The word ‘disruption’ is used extensively these days but when it comes to the delivery sector – we feel there is some justification. With the growth in online shopping around the world (Capgemini's eRetail Sales Index estimates that 27% of retail sales in the UK now take place online and a PWC report highlights that 65% of Chinese shoppers shop online via their mobile at least monthly – compared to only 22% in the US), it is unsurprising that a range of alternatives have emerged around the world to fulfil this delivery need. What might have initially seemed like a boon to national postal services is actually potentially sounding its death knell – for example, Amazon is shifting from being the postal service’s greatest friend to potentially their biggest competitor by announcing plans to offer their own delivery services in some markets.
So we have been looking around the world to see exactly what it going on when it comes to deliveries. And reader, we can assure you, “if you buy it, it will come”. (with apologies to Field of Dreams!)
Packing up is hard to do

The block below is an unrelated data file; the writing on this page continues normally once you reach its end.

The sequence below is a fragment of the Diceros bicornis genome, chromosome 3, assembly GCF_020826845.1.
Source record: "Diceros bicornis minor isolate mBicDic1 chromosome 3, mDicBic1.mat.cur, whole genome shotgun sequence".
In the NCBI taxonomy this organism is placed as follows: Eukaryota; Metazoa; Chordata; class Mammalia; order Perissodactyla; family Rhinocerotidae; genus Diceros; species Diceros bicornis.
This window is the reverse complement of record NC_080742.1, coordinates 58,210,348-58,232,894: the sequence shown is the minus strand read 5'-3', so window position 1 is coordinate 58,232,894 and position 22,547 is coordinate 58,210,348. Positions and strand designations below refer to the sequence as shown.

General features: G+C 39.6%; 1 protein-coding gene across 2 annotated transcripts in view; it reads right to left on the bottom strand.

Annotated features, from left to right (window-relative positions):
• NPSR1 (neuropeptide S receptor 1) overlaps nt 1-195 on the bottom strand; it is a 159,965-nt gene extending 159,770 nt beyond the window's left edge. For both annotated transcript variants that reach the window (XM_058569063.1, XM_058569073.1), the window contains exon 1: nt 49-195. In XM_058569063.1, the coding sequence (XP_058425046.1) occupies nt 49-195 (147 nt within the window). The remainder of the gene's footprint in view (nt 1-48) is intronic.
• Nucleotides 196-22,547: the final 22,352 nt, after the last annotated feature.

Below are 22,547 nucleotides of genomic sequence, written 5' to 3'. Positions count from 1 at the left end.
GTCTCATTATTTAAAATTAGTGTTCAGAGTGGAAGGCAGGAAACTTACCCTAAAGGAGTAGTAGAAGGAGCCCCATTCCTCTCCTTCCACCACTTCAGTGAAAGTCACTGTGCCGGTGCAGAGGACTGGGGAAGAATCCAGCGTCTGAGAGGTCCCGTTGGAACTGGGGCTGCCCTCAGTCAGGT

Perhaps we all fancy ourselves as retail entrepreneurs, but we balk at the considerable hassle of packing and shipping. This is where Shyp saves the day. Unlike weighing and packing, it takes virtually no time. All you need to do is to take a photo of the item that you want shipped and post it onto Shyp’s app. Shyp then has a target of arriving within 20 minutes to collect the item and as their tagline says “we’ll take it from here”. And all this for a mere US$5. Shyp itself makes a little more than that per item because they have negotiated volume discounts from the major carriers such as FedEx allowing them to pocket the difference between the fees it is charged by the carrier and the fee it charges to the consumer. Originating in San Francisco and now also available in Los Angeles and New York, Shyp has global aspirations. Shyp is not necessarily alone in spotting the potential in the market but their differentiator may well be their approach to their internal experience. They decided last year to bring their team members on board as salaried employees – with all the associated benefits – rather than using independent contractors like Uber. They say they want to make their company “a great place to work” because they believe that’s right for their team members and their customers will benefit from this as well. Shyp recently announced a partnership with eBay which will let sellers request Shyp pickups with the $5 waived. Shyp also plans to move further into the B2B market where the volume will significantly help with profitability. So perhaps global domination isn’t a total pipe dream.